Friday, February 24, 2012

Guest Blogger, Sukie Amory, writes about the architecture of social justice

This week, we are proud to have Sukie Amory as our Guest Blogger. Ms. Amory and her husband David are the co-founders of Amory Architects, an architecture firm based here in Boston. HBI has had a long and fruitful relationship with the Amorys. Most recently, they have completed designs for the Golden Building, in Dorchester, and the Alvah Kittredge Row Houses, in Roxbury's Highland Park neighborhood, and they are currently working on plans for the Alvah Kittredge House. Ms. Amory is the financial manager for the firm. However, she is also a designer, and is renowned for her work in landscape design. Growing up in Chicago, Ms. Amory experienced an early acquaintance with historic preservation, and was able to understand from this, the power of place and memory, and how they relate to our sense of justice.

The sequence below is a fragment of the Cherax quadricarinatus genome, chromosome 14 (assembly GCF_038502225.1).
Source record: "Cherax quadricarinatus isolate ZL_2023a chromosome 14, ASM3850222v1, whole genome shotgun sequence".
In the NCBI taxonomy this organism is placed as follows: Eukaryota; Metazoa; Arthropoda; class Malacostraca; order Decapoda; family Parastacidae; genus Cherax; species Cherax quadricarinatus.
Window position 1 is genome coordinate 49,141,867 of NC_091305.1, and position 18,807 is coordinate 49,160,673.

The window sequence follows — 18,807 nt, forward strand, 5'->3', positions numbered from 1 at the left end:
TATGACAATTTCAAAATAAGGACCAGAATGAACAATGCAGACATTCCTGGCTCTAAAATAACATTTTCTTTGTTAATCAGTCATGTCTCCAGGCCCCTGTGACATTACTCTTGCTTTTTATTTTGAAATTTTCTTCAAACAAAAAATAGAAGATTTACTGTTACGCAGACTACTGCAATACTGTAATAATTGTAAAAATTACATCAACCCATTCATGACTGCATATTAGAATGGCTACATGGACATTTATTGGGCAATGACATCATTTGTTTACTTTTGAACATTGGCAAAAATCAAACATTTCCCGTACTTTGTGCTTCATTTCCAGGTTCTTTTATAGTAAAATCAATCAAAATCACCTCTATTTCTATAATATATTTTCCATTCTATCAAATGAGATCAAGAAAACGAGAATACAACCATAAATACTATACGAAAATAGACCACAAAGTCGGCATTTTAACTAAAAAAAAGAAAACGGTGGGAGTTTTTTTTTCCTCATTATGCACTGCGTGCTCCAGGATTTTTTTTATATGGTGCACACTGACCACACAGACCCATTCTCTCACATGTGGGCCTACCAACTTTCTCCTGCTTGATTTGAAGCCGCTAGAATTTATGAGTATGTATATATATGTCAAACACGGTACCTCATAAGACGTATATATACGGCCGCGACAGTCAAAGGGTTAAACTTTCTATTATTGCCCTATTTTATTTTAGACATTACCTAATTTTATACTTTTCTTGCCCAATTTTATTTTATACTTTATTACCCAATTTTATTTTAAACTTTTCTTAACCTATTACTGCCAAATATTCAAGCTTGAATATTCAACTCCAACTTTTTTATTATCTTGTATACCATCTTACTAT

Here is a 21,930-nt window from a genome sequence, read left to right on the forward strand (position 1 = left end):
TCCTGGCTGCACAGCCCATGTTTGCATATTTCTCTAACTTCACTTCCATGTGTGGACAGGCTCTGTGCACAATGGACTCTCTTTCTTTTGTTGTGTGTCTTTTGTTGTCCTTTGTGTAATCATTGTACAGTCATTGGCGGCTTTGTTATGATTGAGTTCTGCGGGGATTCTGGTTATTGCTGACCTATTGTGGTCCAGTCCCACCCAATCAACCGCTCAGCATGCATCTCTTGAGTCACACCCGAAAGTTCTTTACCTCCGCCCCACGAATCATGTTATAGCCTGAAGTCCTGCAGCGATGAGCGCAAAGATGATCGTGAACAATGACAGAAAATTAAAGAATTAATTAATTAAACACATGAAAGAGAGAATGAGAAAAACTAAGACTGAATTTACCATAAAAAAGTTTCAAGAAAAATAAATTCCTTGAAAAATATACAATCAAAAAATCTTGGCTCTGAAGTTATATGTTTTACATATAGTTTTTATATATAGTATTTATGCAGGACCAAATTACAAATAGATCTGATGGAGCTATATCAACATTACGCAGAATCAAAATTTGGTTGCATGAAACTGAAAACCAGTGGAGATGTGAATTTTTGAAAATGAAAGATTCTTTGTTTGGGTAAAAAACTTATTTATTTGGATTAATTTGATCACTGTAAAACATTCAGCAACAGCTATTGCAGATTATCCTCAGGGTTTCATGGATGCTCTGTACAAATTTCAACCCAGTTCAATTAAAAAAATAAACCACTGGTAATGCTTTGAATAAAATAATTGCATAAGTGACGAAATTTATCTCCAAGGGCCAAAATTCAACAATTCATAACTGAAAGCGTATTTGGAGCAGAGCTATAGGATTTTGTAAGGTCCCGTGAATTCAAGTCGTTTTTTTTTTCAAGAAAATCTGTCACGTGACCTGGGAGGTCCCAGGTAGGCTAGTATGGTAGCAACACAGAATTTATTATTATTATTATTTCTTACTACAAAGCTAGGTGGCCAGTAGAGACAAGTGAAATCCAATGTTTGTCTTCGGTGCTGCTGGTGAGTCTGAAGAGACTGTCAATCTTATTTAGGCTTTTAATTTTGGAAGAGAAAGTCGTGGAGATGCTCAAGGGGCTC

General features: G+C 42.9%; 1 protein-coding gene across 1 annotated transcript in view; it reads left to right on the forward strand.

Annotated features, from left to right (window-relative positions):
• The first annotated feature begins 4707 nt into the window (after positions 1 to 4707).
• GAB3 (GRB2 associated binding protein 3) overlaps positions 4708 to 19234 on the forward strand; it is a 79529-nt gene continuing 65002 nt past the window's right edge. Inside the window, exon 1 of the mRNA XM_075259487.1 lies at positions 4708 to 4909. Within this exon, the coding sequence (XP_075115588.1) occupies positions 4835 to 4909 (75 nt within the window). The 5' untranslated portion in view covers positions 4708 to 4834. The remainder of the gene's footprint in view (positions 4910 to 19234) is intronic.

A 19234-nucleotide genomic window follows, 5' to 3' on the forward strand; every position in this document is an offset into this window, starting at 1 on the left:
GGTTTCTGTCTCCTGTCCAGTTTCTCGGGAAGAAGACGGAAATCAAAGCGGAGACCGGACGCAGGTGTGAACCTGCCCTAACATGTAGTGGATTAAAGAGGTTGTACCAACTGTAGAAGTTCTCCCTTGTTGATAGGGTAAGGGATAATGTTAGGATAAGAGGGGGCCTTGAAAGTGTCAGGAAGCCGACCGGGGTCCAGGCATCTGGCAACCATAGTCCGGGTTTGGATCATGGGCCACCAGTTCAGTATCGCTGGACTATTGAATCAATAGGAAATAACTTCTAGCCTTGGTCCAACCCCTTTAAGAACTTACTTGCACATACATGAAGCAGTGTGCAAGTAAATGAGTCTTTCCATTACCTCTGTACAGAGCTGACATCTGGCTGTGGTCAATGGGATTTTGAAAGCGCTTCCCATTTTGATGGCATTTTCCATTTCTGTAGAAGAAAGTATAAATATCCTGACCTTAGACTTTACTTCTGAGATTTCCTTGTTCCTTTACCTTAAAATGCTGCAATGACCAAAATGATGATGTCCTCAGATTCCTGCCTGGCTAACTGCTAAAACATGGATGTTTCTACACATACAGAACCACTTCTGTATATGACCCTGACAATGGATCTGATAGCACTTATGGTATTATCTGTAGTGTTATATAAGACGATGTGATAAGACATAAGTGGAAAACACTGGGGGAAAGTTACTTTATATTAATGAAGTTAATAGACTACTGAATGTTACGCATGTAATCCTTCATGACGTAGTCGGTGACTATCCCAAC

Recent HBI blogs have stirred some powerful memories for me.  Here I am, skipping ahead of my mother as we round the corner from our apartment in Chicago to join a neighborhood protest against the imminent razing of the Robie House.  This kindergartner loved Frank Lloyd Wright’s renowned Prairie Style masterpiece as “The Walking House”, whose long low walls beneath elegant cantilevered roofs were our personal jungle gym and tightrope. In March 1957 the Chicago Theological Seminary dusted off earlier plans to build dorms on the site, announcing demolition in September and igniting international protests – at 90 years old, the great man himself travelled to the house to rally support, quipping that “It all goes to show the danger of entrusting anything spiritual to the clergy.”  Even at that young age I remember the air of thrilling satisfaction in the neighborhood when we prevailed – in 1957 the new Commission on Chicago Landmarks named my “Walking House” the first Chicago Landmark, and in 1963 the National Register certified it as the first national landmark selected solely on the basis of its architectural merit.